CANE CORSO! Why Are They GOOD! Why Are They BAD!
Have a look at everything we have going on across all our socials
CHECK OUT OUR COURSES FOR MORE ADVISE FOR ALL YOUR TRAINING NEEDS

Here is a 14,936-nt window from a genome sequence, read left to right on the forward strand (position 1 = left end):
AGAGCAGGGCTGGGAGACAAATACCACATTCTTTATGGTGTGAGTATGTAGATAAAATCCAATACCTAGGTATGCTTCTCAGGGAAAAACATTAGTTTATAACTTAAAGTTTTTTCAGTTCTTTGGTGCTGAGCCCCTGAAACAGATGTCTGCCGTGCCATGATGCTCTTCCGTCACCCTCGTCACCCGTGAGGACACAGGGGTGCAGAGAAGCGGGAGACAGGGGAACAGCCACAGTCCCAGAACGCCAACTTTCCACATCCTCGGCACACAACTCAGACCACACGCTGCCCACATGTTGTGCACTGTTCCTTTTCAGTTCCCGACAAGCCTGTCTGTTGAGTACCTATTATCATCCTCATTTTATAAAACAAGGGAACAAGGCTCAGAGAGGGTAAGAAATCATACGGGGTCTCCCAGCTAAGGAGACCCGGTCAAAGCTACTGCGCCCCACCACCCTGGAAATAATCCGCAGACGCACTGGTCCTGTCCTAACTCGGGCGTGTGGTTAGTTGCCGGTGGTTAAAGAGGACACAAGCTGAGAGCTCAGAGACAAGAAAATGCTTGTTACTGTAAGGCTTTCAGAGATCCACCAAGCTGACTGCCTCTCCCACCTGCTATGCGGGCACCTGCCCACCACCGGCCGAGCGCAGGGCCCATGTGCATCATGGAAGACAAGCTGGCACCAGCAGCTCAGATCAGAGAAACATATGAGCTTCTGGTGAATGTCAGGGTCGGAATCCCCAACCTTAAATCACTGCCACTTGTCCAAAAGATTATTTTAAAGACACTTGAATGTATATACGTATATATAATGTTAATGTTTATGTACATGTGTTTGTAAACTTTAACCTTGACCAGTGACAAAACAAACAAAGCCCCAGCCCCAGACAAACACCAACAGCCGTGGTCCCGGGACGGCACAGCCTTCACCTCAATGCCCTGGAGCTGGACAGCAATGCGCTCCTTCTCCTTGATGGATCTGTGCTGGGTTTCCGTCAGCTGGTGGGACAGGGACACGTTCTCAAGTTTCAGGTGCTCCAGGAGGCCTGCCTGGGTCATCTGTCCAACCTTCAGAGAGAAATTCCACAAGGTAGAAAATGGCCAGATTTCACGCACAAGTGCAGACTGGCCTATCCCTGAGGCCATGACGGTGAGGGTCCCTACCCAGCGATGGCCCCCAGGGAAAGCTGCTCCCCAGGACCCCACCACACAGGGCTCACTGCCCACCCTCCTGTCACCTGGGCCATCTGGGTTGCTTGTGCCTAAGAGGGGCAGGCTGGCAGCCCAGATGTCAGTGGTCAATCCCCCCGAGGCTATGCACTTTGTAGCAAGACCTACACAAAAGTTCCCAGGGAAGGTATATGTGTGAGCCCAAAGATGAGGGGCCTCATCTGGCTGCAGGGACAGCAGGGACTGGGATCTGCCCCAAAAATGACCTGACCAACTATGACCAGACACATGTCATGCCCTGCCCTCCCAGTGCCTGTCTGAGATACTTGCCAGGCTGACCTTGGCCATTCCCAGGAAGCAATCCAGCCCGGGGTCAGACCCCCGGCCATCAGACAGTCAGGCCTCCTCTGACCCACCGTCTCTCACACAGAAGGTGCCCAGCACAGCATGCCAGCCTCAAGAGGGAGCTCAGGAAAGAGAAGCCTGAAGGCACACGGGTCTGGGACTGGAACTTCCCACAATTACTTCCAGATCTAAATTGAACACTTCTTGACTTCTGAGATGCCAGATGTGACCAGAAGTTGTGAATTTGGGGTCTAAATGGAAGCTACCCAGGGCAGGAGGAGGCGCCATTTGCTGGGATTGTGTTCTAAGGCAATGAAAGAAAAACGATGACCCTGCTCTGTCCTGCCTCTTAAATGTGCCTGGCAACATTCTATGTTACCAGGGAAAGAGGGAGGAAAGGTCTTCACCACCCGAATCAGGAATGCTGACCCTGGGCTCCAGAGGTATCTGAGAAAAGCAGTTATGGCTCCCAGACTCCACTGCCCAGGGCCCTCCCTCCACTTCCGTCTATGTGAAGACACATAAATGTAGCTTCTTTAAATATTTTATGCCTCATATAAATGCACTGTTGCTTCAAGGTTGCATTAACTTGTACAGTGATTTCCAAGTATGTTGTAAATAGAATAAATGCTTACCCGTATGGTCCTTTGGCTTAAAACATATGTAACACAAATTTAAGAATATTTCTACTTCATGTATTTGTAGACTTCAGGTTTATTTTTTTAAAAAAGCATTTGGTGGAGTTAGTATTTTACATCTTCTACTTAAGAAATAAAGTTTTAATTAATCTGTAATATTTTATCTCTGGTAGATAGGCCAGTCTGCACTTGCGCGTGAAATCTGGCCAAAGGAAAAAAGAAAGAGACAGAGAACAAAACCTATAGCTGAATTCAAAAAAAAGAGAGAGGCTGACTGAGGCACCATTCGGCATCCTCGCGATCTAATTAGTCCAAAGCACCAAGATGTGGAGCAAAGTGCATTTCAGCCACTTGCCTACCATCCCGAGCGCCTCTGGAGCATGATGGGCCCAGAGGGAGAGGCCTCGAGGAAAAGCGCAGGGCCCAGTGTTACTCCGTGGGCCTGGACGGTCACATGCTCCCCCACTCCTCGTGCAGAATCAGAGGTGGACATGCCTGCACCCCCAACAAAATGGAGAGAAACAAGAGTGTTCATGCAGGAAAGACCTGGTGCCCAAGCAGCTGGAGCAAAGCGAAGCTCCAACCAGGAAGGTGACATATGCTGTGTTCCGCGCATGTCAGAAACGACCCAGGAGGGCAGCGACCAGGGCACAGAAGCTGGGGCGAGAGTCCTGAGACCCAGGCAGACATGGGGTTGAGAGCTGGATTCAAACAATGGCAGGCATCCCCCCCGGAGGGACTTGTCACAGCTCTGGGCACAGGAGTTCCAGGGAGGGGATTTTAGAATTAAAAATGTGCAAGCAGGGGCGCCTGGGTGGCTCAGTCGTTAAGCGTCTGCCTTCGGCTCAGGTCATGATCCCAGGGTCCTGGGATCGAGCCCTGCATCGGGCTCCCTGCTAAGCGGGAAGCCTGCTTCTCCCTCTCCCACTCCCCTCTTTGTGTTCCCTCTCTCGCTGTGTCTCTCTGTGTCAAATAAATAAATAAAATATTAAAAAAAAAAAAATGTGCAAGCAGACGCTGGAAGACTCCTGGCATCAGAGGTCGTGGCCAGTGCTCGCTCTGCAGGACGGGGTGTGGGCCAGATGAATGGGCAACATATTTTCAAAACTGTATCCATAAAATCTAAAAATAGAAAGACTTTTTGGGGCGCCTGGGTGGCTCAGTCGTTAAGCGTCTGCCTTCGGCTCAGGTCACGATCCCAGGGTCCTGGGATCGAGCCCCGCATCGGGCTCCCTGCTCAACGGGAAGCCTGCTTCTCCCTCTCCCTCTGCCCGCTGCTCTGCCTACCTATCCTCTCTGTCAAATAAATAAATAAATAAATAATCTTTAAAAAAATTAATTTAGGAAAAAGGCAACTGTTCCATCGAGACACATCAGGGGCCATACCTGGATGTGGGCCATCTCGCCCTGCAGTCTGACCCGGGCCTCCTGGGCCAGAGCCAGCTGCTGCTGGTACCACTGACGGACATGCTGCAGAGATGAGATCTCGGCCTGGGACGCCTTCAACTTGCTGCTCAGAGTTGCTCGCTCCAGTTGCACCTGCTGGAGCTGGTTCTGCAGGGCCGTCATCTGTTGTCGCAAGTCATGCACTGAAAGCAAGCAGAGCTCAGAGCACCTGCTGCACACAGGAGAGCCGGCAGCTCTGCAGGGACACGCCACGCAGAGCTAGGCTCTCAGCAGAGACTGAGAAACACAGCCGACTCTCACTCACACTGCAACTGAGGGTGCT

There's always going to be pluses and minuses with every breed, even if they are the perfect fit for your home and lifestyle. Today we will be looking at the five main categories that relate to the biggest pros and cons when it comes to having a Corso. We'll talk about each of the categories pros first, and then we will look at them again and see in what situations they could be considered cons. Let's jump right into the first category. ENERGY/SPACE Looking at the energy and space requirements of the Cane Corso, we see that they do have more energy than most other mastiff breeds, so they do exceptionally well in active homes. This is a terrific pro for people looking for a large dog they can potentially compete with or want to take with them on long hikes. Corsi also don't take up much space in the home other than an appropriately sized bed if they aren't allowed on the furniture; otherwise, they will be right where you are most of the time. INTELLIGENCE & TRAINABILITY The second category will look at is their intelligence and trainability. Cane Corso's are quite intelligent and very willing to please, making them extraordinarily easy to train. Their higher energy level also allows them to rise to a higher and more technical level of obedience and training than many other mastiff breeds. They are equally motivated by food as they are play and affection, making it easy to train them out and about and in a structured setting. GROOMING The third category is their grooming requirements. Despite being an enormous canine, weighing anywhere between 100 – 150 pounds, they typically shed very little. Like all double-coated breeds, they will blow their coat twice a year in the spring and fall. When they are fed a high-quality kibble, or ideally a raw diet, their shedding is reduced even further, and their whole coat is much softer. FAMILY & GUARDING The fourth category and pro to having a Cane Corso in your home are their deep family bonds and protective nature. They are very gentle and protective with children while not being overly reactive when children or their friends start getting a bit rowdy. The other pro to this temperament is their guarding nature brings a sense of peace and security to their family, knowing that they have a canine who is both a dedicated protector and imposing deterrent. AFFECTION & INDEPENDENCE Rounding out the last category in the pro list is their affection versus tendency towards independence. The Cane Corso can and will think for themself, but they are extremely bonded to their family and prefer to take direction and guidance from their calm, consistent canine leader. Since they are so affectionate, they make ideal companions for homes where someone is home throughout the day. Let's look at each of these categories again, but in the light of how the Cane Corso's temperament and size could be a con. CONS ENERGY The first category we mentioned in the pros list was their energy and space needs. While their higher energy level allows them to thrive and active homes, this can quickly turn into a con for bustling families and don't have the time to work out the Corso's energy in a constructive way. They are also not a breed that will exercise themselves in the backyard without you, so they require more time and energy on your part. INTELLIGENCE & TRAINABILITY The second category is their trainability and intelligence. Being as smart as they are, they can easily outsmart family members or even take the leadership role on themselves. This makes them a poor choice for first-time canine leaders as well as those homes where the whole family isn't on the same page when it comes to setting boundaries and enforcing proper behavior. GROOMING Coming back to their grooming needs, while they do shed very little, they are known droolers, and this can be a big con. Some Corso's will be more joule-y than others and drool more, but you'll find nearly every individual of this breed will regularly drool; it really just depends on how much. FAMILY & GUARDING When looking at their close family bonds and guarding instinct, most people only see the pros, but this can flip to a con when you consider their quality of life in your home. They need gentle corrections and consistent boundaries to satisfy their willingness to please and soft personalities. In homes with multiple people or potentially numerous canine leaders, this can get tricky very quickly, depending on each member of the family's experience level. AFFECTION & INDEPENDENCE The final category is their affectionate versus independent nature. Since they are an extremely affectionate breed, they don't do well in homes where their family is gone 8+ hours a day. They will think for themselves, but in most cases, this can result in wrong choices that leave you coming home to a mess. Like with people, every good quality will also have a counter that makes it unappealing. It's essential to consider every angle, including your current lifestyle potential of future life changes and honestly evaluate your canine leadership skills and willingness to alter your lifestyle for every breed.